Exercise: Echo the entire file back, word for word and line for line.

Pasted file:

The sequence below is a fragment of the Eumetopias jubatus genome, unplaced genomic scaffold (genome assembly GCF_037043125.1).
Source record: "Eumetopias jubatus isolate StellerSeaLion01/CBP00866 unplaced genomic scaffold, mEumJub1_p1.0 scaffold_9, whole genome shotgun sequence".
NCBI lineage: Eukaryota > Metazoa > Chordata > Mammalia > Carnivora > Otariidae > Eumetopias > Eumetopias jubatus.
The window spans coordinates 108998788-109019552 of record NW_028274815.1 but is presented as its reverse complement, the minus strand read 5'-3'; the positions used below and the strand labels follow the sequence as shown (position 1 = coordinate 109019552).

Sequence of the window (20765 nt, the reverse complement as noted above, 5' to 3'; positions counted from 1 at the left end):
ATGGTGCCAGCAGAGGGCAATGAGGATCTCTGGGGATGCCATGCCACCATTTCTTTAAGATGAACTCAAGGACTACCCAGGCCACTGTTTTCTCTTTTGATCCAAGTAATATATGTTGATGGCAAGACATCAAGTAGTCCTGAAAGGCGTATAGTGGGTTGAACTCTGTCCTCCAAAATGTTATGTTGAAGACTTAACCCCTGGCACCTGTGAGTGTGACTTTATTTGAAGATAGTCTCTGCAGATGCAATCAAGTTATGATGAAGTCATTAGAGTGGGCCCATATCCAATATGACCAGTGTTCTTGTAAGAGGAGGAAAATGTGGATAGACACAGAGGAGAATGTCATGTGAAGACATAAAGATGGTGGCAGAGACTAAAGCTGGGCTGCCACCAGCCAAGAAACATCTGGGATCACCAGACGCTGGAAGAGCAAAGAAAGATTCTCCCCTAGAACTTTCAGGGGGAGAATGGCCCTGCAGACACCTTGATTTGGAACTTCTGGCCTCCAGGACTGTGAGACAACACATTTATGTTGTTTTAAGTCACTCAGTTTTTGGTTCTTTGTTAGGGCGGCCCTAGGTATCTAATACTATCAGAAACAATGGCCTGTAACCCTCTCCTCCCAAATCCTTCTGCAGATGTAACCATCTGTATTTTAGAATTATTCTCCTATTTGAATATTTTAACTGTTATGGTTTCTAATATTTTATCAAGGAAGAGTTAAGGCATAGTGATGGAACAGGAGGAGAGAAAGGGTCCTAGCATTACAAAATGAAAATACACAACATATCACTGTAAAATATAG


The sequence below is a fragment of the Eumetopias jubatus genome, unplaced genomic scaffold (genome assembly GCF_037043125.1).
Source record: "Eumetopias jubatus isolate StellerSeaLion01/CBP00866 unplaced genomic scaffold, mEumJub1_p1.0 scaffold_9, whole genome shotgun sequence".
NCBI lineage: Eukaryota > Metazoa > Chordata > Mammalia > Carnivora > Otariidae > Eumetopias > Eumetopias jubatus.
The window spans coordinates 108998788-109019552 of record NW_028274815.1 but is presented as its reverse complement, the minus strand read 5'-3'; the positions used below and the strand labels follow the sequence as shown (position 1 = coordinate 109019552).

Sequence of the window (20765 nt, the reverse complement as noted above, 5' to 3'; positions counted from 1 at the left end):
ATGGTGCCAGCAGAGGGCAATGAGGATCTCTGGGGATGCCATGCCACCATTTCTTTAAGATGAACTCAAGGACTACCCAGGCCACTGTTTTCTCTTTTGATCCAAGTAATATATGTTGATGGCAAGACATCAAGTAGTCCTGAAAGGCGTATAGTGGGTTGAACTCTGTCCTCCAAAATGTTATGTTGAAGACTTAACCCCTGGCACCTGTGAGTGTGACTTTATTTGAAGATAGTCTCTGCAGATGCAATCAAGTTATGATGAAGTCATTAGAGTGGGCCCATATCCAATATGACCAGTGTTCTTGTAAGAGGAGGAAAATGTGGATAGACACAGAGGAGAATGTCATGTGAAGACATAAAGATGGTGGCAGAGACTAAAGCTGGGCTGCCACCAGCCAAGAAACATCTGGGATCACCAGACGCTGGAAGAGCAAAGAAAGATTCTCCCCTAGAACTTTCAGGGGGAGAATGGCCCTGCAGACACCTTGATTTGGAACTTCTGGCCTCCAGGACTGTGAGACAACACATTTATGTTGTTTTAAGTCACTCAGTTTTTGGTTCTTTGTTAGGGCGGCCCTAGGTATCTAATACTATCAGAAACAATGGCCTGTAACCCTCTCCTCCCAAATCCTTCTGCAGATGTAACCATCTGTATTTTAGAATTATTCTCCTATTTGAATATTTTAACTGTTATGGTTTCTAATATTTTATCAAGGAAGAGTTAAGGCATAGTGATGGAACAGGAGGAGAGAAAGGGTCCTAGCATTACAAAATGAAAATACACAACATATCACTGTAAAATATAG